Regina arrives in the wish realm and finds the seven dwarves who freak out and run away to warn Snow and David. In this world, it turns out the Evil Queen was defeated and banished. So what, she was banished in the actual timeline, so what’s the difference this time and who is the Saviour in place of Emma? The imprisoned Rumplestiltskin still seems to know she is the Saviour, so how has this wish changed the story? Regina stumbles across Emma strolling through the woods collecting flowers, which Regina finds hilarious. She tries to coax Emma back to reality, only for Snow and David to appear and threaten her. Regina is gobsmacked by their age but has to flee before she can explain things – albeit trying in the vaguest way possible.
Meanwhile, in the real world, David makes a stand by seizing Aladdin’s lamp. He specifically wishes for the Queen to get “exactly what she deserves”, but nothing happens. Mainly because the Queen has gained her revenge and made David’s life a misery. The Queen then makes her escape to gloat. Back in the wish world, Regina goes to Rumplestiltskin for help, releasing the imp from his prison in exchange for a magic bean to return home. Rumple encourages her to become the Queen to make Emma the heroine she is supposed to be. At Henry’s knighting, Regina crashes the ceremony and kidnaps Snow and David to antagonise Emma.
Regina paces back and forth in her fortress, only for Emma to arrive. However, Emma whips out the key to the kingdom and pleads for mercy before the astonished Regina. Regina crushes Snow and David’s hearts but Emma sobs even harder. Henry barges in and throws the sword at Regina, but she cannot fight back, bringing Emma to her senses and she stops Henry, now back to the Emma we know and love. The two go to the lakeside where Rumplestiltskin pops up and gives them the bean before vanishing. Just as they open the portal back home, an arrow is shot at their feet and Robin Hood shows up! Now there’s the writing I love. Regina becomes bedazzled by her boyfriend’s true presence, leaving Emma reeling as the portal closes.
Back in Storybrooke, Mr. Gold is feeling pretty bummed about Belle sending their son Gideon/Morpheus away with the Blue Fairy. He uses his son’s hair to try and locate him on his magic Google Earth globe, but it brings up nothing – Morpheus is beyond his reach. Panicking, Mr. Gold meets with Belle and informs her of their son’s fate. They dash to the convent, discovering the Blue Fairy in bed, revealing that the Black Fairy took Morpheus. In the last episode, the child-kidnapping fairy was revealed to be Rumple’s wayward mother. The Queen encounters the mysterious hooded person who will kill Emma, only to be transformed into a snake and locked in a cage, which is found by the dwarves and delivered to David.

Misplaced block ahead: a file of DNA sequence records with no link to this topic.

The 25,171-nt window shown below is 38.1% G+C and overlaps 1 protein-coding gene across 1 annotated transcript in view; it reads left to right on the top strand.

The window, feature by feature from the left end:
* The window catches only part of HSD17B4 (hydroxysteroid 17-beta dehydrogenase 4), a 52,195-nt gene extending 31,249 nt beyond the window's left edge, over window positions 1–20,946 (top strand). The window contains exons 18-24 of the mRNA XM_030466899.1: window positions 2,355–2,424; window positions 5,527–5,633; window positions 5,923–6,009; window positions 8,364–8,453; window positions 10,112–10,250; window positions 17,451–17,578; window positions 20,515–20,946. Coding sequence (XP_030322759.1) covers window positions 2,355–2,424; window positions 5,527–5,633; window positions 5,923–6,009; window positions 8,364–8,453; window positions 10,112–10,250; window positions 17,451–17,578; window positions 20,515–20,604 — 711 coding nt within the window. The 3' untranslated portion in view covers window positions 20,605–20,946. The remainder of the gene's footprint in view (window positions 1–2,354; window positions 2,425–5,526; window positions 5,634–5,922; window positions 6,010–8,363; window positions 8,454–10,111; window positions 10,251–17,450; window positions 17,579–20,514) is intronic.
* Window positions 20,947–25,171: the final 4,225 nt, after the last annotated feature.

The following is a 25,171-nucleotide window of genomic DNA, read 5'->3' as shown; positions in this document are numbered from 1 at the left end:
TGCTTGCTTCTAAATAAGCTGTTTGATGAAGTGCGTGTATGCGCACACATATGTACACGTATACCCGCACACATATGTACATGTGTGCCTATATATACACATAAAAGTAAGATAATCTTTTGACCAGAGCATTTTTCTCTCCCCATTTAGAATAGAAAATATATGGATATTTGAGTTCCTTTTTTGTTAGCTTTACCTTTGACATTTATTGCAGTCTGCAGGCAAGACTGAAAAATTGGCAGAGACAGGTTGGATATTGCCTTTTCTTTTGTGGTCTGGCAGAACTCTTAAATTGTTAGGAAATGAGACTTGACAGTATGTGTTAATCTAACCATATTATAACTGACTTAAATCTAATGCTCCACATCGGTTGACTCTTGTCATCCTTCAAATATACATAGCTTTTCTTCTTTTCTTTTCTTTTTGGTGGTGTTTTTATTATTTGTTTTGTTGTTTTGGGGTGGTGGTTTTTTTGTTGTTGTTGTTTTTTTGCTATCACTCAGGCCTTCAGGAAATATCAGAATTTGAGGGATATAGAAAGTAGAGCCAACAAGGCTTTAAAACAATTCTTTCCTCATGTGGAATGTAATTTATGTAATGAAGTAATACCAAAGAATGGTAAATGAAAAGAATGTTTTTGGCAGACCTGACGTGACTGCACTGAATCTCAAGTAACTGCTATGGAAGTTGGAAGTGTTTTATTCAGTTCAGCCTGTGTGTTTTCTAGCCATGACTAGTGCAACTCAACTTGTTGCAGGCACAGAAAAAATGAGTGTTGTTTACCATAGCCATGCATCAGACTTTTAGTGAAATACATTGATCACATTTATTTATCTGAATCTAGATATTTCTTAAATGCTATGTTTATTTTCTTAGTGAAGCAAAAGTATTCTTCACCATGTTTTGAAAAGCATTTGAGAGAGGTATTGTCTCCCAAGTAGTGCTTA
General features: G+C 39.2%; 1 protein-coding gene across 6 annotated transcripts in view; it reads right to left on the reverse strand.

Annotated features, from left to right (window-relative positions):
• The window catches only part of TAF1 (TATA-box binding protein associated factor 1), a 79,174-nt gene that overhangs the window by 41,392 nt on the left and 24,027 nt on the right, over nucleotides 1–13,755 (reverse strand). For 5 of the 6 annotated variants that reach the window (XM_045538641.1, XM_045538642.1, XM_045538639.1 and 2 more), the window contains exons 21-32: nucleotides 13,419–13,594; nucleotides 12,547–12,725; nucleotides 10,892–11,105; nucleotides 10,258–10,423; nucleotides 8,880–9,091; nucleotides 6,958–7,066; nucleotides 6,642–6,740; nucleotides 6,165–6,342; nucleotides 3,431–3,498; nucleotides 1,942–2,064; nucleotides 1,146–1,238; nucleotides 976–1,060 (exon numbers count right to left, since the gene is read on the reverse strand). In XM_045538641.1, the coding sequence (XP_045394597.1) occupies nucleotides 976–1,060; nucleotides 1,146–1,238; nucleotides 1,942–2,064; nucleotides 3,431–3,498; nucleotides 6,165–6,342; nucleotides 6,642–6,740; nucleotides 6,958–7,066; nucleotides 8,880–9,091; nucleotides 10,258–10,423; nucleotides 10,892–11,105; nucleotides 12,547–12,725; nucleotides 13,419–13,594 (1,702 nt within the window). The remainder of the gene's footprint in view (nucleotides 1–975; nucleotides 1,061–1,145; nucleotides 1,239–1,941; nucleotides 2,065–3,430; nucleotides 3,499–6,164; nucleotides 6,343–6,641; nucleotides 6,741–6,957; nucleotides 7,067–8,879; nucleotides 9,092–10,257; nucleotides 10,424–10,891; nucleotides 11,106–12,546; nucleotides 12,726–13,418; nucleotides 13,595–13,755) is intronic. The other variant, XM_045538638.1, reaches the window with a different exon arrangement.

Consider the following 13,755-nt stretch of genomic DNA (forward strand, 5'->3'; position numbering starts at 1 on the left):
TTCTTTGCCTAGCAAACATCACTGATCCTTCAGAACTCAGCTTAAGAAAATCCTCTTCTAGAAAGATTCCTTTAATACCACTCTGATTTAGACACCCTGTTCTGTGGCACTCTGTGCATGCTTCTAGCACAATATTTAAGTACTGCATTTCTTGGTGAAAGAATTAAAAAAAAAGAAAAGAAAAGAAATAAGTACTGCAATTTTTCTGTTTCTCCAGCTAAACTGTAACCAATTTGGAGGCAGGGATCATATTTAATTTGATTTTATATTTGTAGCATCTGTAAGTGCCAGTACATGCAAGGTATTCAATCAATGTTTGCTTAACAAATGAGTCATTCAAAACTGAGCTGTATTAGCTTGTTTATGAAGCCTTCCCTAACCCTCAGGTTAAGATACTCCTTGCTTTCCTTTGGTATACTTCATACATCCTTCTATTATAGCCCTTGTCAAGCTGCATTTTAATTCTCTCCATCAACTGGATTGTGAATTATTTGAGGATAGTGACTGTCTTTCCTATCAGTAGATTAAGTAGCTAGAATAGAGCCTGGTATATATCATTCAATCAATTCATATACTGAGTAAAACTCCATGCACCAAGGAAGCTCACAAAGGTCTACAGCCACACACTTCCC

Mr. Gold and Belle have a shouting match where the former reveals he didn’t force her pregnancy to speed up, since he couldn’t bring himself to do it anyway. Belle laments the pain they have caused to each other and their son. Hey, it runs in the family. Mr. Gold proposes they work together to find their son, not knowing what dark realm his mother took Gideon too – despite then spouting out a lot of exposition about time being faster there and anything is possible. Guess who then walks through the door. Yep, it is the hooded guy, and surprise: It is noneother than Morpheus. This was a little predictable, but yet still exciting at the same time. Did I call it or what? Looks like Rumple Jr. has taken a walk on the dark side after all. But what are his plans and will Emma and Regina get back home? We’ll have to find out in March.
Final Score: A
Pros and Cons:
+ There may be hope for Rumbelle after all.
+ The alternate timeline was fun but brings up a lot of questions.
+ Regina was great as usual.
– Not entirely negative, but the big reveal at the end was a little predictable.
What did you make of Once Upon a Time‘s mid-season finale? Let us know in the comments section or send us a Tweet!